According to The Ventura County Star in "Talk to aging parents about finances, health care, living arrangements," there are four main areas about which senior parents and their adult children must communicate. These areas are living arrangements, medical coverage, estate planning and finances.
Understand your parents' ideas about their future living arrangements when and if they become unable to care for themselves. If they want to stay in their own home, familiarize yourself with the available community resources for support and research alternative living arrangements in the event that remaining at home is no longer a viable option.
Analyze the type of medical coverage your parents have and its coverage. Get the name and telephone number of their primary care physician and any specialist they are seeing. Have a sense of their medical history and condition.
Estate planning includes legal, financial, and end-of-life issues. See if your parents have an advance health care directive, a will and/or trust, and a general power of attorney for finances. Find out who has copies of these documents or where they're kept. Also, get the contact information for their estate planning attorney.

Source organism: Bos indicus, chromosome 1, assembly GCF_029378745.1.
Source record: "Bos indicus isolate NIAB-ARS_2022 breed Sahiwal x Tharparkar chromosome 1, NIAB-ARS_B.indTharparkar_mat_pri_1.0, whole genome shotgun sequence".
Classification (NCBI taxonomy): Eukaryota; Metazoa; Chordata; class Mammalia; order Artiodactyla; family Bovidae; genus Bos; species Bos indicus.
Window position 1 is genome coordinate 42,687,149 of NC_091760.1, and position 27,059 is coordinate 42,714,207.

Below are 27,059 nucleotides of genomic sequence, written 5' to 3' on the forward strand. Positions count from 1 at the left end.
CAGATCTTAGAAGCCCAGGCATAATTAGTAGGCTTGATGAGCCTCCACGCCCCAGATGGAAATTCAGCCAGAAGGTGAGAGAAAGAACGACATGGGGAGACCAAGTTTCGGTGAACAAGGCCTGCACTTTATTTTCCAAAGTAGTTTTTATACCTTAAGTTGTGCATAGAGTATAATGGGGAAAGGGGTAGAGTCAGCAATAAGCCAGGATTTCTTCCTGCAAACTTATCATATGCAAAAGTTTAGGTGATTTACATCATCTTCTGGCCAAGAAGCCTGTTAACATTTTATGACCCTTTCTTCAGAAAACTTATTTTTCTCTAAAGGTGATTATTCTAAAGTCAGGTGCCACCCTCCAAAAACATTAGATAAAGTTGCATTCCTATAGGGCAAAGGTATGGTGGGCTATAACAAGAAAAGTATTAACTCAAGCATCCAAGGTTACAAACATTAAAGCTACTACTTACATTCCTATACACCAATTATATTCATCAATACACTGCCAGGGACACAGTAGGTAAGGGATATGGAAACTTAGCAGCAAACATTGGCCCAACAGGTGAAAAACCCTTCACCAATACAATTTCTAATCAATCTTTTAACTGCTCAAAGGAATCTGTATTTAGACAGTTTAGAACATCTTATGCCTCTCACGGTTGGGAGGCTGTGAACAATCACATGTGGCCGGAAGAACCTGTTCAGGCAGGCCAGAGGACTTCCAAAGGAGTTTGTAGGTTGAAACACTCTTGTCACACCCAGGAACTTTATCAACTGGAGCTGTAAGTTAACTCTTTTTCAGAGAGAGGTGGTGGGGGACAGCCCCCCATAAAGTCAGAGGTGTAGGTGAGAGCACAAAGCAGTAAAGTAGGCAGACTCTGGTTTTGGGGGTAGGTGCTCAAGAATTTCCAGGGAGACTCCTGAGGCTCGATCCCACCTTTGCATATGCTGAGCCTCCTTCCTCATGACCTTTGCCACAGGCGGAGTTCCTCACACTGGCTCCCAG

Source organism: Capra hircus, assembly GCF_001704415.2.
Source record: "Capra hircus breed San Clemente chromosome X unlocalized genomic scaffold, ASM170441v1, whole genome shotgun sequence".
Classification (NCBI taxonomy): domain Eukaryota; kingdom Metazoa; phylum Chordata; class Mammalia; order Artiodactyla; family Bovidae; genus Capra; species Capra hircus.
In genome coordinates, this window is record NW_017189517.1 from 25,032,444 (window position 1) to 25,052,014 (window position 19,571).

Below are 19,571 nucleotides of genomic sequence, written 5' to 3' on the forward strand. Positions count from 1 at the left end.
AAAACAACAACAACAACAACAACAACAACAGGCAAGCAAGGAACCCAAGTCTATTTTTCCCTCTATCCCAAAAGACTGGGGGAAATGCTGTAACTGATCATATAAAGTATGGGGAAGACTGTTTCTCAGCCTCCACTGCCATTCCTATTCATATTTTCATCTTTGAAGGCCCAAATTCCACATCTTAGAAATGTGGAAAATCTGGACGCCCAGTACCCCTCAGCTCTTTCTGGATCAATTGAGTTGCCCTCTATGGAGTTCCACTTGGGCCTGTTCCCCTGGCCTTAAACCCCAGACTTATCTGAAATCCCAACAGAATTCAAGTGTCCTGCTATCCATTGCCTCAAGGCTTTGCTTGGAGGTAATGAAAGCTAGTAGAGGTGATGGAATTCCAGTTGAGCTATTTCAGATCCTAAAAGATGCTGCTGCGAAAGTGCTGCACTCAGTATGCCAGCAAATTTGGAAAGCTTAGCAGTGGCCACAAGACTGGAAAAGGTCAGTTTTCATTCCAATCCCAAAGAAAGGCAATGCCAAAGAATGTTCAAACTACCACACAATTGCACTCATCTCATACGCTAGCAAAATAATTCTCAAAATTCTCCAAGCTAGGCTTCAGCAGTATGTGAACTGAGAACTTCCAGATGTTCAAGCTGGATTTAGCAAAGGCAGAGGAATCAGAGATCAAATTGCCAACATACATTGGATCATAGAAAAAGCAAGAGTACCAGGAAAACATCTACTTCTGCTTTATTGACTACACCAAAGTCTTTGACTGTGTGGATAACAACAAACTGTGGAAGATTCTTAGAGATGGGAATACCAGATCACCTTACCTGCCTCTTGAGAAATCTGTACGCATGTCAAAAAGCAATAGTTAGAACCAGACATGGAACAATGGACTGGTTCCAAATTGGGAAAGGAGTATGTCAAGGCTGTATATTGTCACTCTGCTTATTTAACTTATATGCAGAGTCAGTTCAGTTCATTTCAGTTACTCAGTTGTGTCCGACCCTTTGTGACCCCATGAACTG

Talk to your parents about their financial resources, both income and assets—this is critical if you need to place them in a long-term care facility or apply for government programs. Also, find out if they have long-term care insurance and what it covers.
Last, the hardest conversation may be about their final needs. See if your parents have made funeral arrangements and have prepaid them. If they don't have these plans, encourage them to tell you what they want.
Go over all of these issues with your parents while they can participate and make their wishes known. Involve your siblings if you have them and make them part of that discussion.
Reference: Ventura County Star (February 9, 2016) "Talk to aging parents about finances, health care, living arrangements"